Uncontested Belonging

In The Guardian Comment blog, Nigerian writer Chimamanda Ngozi Adichie has a post about her love for Nigeria, despite of, or perhaps because of, all the problems she sees:

The road is full of huge potholes and I get a little jumpy, and wonder what it takes to fill them up. This is why religion is a thriving business: people travel from a town to another without a mishap and it becomes a miracle, a testimony in church, another reason to give money to the pastor.

We stop to buy a newspaper. The major headline is of another man who has been arrested by the anti-corruption body, EFCC. We wonder what he has done to offend the president; everybody knows the EFCC investigates people with who, as we say, the president has a quarrel.

On the back page, there is the fiery face of the leader of the Nigerian Labour Congress, a man I much admire, who quaintly calls himself “comrade”. The federal government has decided to sack 33,000 workers, a “right-sizing” they say, rather than a downsizing. There is a resigned bitterness in my parents’ tone when we talk about this. They are retired university staff, both owed years of pensions. Now they are paid 60% of their pensions each month. Last month, they went for a verification exercise, where poor and unpaid pensioners were made to travel to Enugu and stand in the sun for hours to be counted, to prove that they were not “ghost” pensioners. Two men died after that. One was a lecturer, the other was an electrician at the university who had often done the electrical work in our house. Yet as our car swerves to avoid the potholes on the road, I think how I love being home. I love this flawed place. I love that this is where my belonging is least contested; this is where I care the deepest.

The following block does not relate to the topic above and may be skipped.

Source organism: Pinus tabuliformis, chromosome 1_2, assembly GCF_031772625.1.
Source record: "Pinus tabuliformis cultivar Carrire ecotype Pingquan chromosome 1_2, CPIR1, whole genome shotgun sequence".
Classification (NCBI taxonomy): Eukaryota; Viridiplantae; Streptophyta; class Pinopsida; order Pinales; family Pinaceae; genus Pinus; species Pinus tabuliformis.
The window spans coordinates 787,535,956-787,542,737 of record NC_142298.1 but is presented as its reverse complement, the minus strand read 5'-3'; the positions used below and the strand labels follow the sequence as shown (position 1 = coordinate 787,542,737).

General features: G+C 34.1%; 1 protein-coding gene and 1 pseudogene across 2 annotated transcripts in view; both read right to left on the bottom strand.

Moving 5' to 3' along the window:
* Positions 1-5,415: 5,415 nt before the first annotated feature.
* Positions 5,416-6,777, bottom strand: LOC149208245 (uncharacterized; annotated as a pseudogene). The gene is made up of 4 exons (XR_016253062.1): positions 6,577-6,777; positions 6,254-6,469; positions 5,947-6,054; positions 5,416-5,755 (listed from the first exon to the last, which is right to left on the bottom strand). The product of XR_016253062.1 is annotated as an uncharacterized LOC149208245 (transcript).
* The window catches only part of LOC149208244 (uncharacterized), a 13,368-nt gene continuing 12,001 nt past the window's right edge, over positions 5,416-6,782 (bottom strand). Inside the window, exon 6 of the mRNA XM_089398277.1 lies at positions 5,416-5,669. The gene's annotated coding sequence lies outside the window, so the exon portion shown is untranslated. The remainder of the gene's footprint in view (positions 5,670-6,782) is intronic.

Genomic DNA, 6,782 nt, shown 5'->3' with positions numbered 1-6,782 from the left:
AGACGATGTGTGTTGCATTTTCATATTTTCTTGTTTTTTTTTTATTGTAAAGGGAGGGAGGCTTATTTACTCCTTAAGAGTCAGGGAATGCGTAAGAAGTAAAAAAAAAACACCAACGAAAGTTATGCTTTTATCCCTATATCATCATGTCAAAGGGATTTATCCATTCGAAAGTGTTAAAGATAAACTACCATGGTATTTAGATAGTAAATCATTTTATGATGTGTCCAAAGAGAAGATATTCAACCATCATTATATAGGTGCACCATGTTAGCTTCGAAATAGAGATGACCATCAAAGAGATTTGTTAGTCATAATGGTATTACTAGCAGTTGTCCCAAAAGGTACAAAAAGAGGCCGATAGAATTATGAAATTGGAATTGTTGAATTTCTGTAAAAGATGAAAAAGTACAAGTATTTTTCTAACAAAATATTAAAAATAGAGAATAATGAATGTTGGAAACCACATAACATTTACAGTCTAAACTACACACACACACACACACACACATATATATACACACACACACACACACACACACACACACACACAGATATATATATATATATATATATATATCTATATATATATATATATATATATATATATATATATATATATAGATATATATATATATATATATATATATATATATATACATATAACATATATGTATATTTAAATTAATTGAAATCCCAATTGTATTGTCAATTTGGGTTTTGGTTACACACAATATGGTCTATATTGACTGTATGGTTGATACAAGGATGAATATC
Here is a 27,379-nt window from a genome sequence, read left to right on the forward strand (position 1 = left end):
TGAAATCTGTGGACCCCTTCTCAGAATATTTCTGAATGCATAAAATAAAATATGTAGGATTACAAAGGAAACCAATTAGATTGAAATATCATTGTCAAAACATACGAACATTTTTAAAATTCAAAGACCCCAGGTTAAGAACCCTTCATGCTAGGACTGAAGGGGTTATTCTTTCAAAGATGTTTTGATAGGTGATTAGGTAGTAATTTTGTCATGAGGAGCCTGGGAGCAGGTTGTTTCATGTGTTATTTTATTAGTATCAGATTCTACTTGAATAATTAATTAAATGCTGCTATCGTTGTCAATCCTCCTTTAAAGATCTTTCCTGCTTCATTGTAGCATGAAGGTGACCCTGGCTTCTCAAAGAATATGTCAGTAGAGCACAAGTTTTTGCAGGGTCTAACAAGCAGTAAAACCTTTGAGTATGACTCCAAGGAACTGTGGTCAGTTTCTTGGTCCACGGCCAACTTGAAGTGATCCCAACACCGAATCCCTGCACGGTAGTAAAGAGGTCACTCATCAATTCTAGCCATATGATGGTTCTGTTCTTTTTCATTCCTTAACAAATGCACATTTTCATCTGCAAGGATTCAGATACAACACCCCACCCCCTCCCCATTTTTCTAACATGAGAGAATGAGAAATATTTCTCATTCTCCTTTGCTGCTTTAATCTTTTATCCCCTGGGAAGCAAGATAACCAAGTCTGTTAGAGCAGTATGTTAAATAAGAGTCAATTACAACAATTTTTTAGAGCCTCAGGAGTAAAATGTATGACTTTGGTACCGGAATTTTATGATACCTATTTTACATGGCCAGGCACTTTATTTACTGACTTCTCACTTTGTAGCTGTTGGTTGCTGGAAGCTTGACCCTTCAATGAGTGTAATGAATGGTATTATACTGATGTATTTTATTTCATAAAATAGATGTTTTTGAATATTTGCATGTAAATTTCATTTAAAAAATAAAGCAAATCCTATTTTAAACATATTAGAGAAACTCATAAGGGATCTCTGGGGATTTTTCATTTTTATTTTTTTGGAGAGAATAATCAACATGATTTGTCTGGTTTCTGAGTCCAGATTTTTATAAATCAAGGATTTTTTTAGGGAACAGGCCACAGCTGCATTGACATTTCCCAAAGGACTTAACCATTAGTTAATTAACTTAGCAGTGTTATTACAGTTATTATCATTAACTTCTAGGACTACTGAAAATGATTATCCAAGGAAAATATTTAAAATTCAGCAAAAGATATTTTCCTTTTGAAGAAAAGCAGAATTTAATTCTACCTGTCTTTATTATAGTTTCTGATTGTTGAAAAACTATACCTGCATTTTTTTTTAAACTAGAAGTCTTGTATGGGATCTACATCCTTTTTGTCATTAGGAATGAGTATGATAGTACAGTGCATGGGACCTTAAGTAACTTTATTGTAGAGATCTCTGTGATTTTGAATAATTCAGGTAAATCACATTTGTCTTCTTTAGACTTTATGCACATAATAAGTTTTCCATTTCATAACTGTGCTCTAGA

Adichie’s new novel, Half of a Yellow Sun, comes out in the U.S. in the fall.

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